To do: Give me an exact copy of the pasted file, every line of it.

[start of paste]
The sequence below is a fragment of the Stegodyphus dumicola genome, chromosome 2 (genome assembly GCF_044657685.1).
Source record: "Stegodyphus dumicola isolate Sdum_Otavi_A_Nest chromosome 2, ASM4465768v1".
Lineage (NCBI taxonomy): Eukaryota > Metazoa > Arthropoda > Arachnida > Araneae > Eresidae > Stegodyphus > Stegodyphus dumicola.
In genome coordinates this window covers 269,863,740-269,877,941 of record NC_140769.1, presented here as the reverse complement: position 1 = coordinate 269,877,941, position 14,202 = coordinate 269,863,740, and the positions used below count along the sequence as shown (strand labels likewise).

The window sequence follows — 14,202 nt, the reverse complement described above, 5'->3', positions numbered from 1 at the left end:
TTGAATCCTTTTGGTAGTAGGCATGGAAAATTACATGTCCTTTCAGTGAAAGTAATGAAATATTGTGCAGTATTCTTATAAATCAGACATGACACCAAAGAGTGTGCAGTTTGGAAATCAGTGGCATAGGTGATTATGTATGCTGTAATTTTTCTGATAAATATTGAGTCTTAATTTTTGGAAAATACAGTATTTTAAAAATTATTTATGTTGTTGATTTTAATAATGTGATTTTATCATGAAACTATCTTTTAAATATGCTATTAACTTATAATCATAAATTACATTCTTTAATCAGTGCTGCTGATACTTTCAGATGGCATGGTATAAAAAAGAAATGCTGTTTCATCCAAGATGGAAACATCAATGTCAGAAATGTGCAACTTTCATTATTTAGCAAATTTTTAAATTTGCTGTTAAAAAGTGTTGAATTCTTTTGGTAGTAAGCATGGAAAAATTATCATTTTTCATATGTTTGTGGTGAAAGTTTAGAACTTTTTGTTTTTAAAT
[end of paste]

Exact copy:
The sequence below is a fragment of the Stegodyphus dumicola genome, chromosome 2 (genome assembly GCF_044657685.1).
Source record: "Stegodyphus dumicola isolate Sdum_Otavi_A_Nest chromosome 2, ASM4465768v1".
Lineage (NCBI taxonomy): Eukaryota > Metazoa > Arthropoda > Arachnida > Araneae > Eresidae > Stegodyphus > Stegodyphus dumicola.
In genome coordinates this window covers 269,863,740-269,877,941 of record NC_140769.1, presented here as the reverse complement: position 1 = coordinate 269,877,941, position 14,202 = coordinate 269,863,740, and the positions used below count along the sequence as shown (strand labels likewise).

The window sequence follows — 14,202 nt, the reverse complement described above, 5'->3', positions numbered from 1 at the left end:
TTGAATCCTTTTGGTAGTAGGCATGGAAAATTACATGTCCTTTCAGTGAAAGTAATGAAATATTGTGCAGTATTCTTATAAATCAGACATGACACCAAAGAGTGTGCAGTTTGGAAATCAGTGGCATAGGTGATTATGTATGCTGTAATTTTTCTGATAAATATTGAGTCTTAATTTTTGGAAAATACAGTATTTTAAAAATTATTTATGTTGTTGATTTTAATAATGTGATTTTATCATGAAACTATCTTTTAAATATGCTATTAACTTATAATCATAAATTACATTCTTTAATCAGTGCTGCTGATACTTTCAGATGGCATGGTATAAAAAAGAAATGCTGTTTCATCCAAGATGGAAACATCAATGTCAGAAATGTGCAACTTTCATTATTTAGCAAATTTTTAAATTTGCTGTTAAAAAGTGTTGAATTCTTTTGGTAGTAAGCATGGAAAAATTATCATTTTTCATATGTTTGTGGTGAAAGTTTAGAACTTTTTGTTTTTAAAT